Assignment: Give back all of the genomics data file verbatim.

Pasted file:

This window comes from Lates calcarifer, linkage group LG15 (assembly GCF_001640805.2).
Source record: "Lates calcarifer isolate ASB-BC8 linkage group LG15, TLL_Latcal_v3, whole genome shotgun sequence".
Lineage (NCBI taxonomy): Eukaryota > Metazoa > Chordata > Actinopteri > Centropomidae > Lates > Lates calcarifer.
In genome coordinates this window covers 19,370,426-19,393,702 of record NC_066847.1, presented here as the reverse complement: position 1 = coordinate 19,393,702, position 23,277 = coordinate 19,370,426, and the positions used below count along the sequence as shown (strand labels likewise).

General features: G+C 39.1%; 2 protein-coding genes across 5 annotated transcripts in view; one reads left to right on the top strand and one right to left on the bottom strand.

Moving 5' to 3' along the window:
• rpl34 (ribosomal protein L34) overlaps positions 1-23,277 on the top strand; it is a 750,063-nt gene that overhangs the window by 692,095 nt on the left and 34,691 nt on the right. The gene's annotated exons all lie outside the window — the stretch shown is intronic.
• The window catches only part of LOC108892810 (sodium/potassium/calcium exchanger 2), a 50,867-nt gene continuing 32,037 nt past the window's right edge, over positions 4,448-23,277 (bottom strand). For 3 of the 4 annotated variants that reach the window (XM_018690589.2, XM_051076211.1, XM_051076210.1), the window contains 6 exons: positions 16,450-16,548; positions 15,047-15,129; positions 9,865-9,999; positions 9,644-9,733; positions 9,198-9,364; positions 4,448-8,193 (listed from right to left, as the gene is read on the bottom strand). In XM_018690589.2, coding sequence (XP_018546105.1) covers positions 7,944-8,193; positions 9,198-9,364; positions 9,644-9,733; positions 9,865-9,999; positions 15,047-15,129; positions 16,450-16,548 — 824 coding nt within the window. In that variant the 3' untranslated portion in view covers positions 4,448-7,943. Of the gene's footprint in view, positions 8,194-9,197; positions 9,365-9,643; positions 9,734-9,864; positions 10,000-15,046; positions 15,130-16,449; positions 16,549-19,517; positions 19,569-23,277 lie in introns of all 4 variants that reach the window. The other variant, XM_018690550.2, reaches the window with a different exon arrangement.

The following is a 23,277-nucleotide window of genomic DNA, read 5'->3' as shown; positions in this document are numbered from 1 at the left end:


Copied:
This window comes from Lates calcarifer, linkage group LG15 (assembly GCF_001640805.2).
Source record: "Lates calcarifer isolate ASB-BC8 linkage group LG15, TLL_Latcal_v3, whole genome shotgun sequence".
Lineage (NCBI taxonomy): Eukaryota > Metazoa > Chordata > Actinopteri > Centropomidae > Lates > Lates calcarifer.
In genome coordinates this window covers 19,370,426-19,393,702 of record NC_066847.1, presented here as the reverse complement: position 1 = coordinate 19,393,702, position 23,277 = coordinate 19,370,426, and the positions used below count along the sequence as shown (strand labels likewise).

General features: G+C 39.1%; 2 protein-coding genes across 5 annotated transcripts in view; one reads left to right on the top strand and one right to left on the bottom strand.

Moving 5' to 3' along the window:
• rpl34 (ribosomal protein L34) overlaps positions 1-23,277 on the top strand; it is a 750,063-nt gene that overhangs the window by 692,095 nt on the left and 34,691 nt on the right. The gene's annotated exons all lie outside the window — the stretch shown is intronic.
• The window catches only part of LOC108892810 (sodium/potassium/calcium exchanger 2), a 50,867-nt gene continuing 32,037 nt past the window's right edge, over positions 4,448-23,277 (bottom strand). For 3 of the 4 annotated variants that reach the window (XM_018690589.2, XM_051076211.1, XM_051076210.1), the window contains 6 exons: positions 16,450-16,548; positions 15,047-15,129; positions 9,865-9,999; positions 9,644-9,733; positions 9,198-9,364; positions 4,448-8,193 (listed from right to left, as the gene is read on the bottom strand). In XM_018690589.2, coding sequence (XP_018546105.1) covers positions 7,944-8,193; positions 9,198-9,364; positions 9,644-9,733; positions 9,865-9,999; positions 15,047-15,129; positions 16,450-16,548 — 824 coding nt within the window. In that variant the 3' untranslated portion in view covers positions 4,448-7,943. Of the gene's footprint in view, positions 8,194-9,197; positions 9,365-9,643; positions 9,734-9,864; positions 10,000-15,046; positions 15,130-16,449; positions 16,549-19,517; positions 19,569-23,277 lie in introns of all 4 variants that reach the window. The other variant, XM_018690550.2, reaches the window with a different exon arrangement.

The following is a 23,277-nucleotide window of genomic DNA, read 5'->3' as shown; positions in this document are numbered from 1 at the left end: